Mr. Wigmore points out, sec. 1917, supra, that originally lay witnesses were allowed to give their opinions based on facts within their personal knowledge and that skilled witnesses were allowed to give opinions within their special knowledge but not based on their own knowledge of the facts of the case. Later the American courts recognized that in some cases the description of the facts and events, in the case by the lay witness without his opinion, expresses to the trier of the facts, the situation just as clearly and vividly as with such opinion, and in such cases since the jury ultimately must determine such facts the opinion of such lay witnesses were superfluous, and, therefore, were excluded. In excluding this testimony, the courts used the phrase, "that is the question which the jury must determine" and from this catch phrase some courts have come to the conclusion that in all cases both of lay witnesses and experts it is improper to receive opinion evidence on the very question, or the ultimate question of fact which the jury must determine.

In sec. 1918, supra, Mr. Wigmore points out that such ruling overlooks the fact that the very object of expert testimony is to aid the jury in determining the facts where the expert has knowledge not possessed by the jury and that it is of just as much aid to the jury where the opinion is on the very ultimate fact which the jury must decide as where it is on a question of evidentiary fact, and that the true basis of the rule is

"simply that his testimony, otherwise unobjectionable, is not needed, is superfluous."

In this respect he says:

"* * * It simply endeavors to save time and avoid confusing testimony by telling the witness: `The tribunal is on this subject in possession of the same materials of information as yourself; thus, as you can add nothing to our materials for judgment, your further testimony is unnecessary, and merely cumbers the proceedings.' It is this living principle which is (or ought to be) applied in each instance; nothing more definite than this is the test involved by the principle. In some instances, one witness may be able to give real help to the tribunal, while another may not, — as where we should listen to the estimate of a certain bullet's calibre by a gunmaker, but not to that of the ordinary witness who found it and produces it. In other instances, no witness at all may be capable of giving real help, — as where clothes of the deceased are brought into court, and the question is whether they were what is commonly described as black. In still other instances, any witness whatever could give the tribunal real help, as in all cases of past events which have to be described by the observers. There is, thus, no special department of knowledge and no fixed formula involved. We are dealing merely with a broad principle that, whenever the point is reached at which the tribunal is being told that which it is itself entirely equipped to determine without the witness' aid on this point, his testimony is superfluous and is to be dispensed with."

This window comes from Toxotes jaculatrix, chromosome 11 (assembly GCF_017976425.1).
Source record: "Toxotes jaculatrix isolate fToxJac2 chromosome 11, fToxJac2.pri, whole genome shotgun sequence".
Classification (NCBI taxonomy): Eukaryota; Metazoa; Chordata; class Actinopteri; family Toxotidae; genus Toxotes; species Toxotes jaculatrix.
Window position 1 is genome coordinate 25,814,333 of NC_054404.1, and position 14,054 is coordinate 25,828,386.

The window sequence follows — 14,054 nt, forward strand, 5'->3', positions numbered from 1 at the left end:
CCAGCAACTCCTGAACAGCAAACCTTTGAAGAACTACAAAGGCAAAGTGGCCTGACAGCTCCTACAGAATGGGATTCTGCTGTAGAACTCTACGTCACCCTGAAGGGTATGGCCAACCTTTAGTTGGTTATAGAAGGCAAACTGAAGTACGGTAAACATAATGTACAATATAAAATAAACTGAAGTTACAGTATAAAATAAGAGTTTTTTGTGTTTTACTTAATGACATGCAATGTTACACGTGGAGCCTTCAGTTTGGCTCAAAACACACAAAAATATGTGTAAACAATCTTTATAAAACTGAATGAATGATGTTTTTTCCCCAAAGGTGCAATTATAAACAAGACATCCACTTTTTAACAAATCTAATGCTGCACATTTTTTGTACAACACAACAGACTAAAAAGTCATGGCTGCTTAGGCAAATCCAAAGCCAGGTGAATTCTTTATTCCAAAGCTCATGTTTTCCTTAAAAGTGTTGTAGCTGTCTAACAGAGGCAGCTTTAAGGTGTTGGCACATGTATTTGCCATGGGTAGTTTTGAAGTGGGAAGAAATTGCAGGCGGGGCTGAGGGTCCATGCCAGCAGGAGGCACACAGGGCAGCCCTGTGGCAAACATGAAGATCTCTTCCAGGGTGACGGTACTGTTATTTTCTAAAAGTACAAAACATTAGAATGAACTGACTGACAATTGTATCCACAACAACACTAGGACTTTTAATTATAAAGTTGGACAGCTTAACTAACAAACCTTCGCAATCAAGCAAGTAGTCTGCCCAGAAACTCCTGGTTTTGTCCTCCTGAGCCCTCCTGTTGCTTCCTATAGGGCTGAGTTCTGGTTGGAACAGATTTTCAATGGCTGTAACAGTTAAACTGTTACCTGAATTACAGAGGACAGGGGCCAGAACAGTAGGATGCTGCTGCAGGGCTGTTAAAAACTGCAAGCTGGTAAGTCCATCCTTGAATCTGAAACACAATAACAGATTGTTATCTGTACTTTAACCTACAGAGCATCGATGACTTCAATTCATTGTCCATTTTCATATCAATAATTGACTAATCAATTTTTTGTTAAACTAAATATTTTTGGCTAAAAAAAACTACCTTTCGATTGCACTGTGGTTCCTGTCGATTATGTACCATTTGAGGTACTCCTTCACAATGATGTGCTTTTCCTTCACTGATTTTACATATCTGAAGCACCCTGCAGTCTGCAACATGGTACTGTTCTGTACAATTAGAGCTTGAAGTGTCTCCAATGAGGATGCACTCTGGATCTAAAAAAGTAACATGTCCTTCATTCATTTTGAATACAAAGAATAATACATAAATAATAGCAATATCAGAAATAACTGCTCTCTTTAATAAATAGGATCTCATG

Further in section 1920 supra, he says:

"A phrase, often put forward as explaining why the testimony we are concerned with is excluded, declares that the witness, if he were allowed to express his `opinion', would be `usurping the functions of the jury.'

* * * * *

"This phrase is made to imply a moral impropriety or a tactical unfairness in the witness' expression of opinion.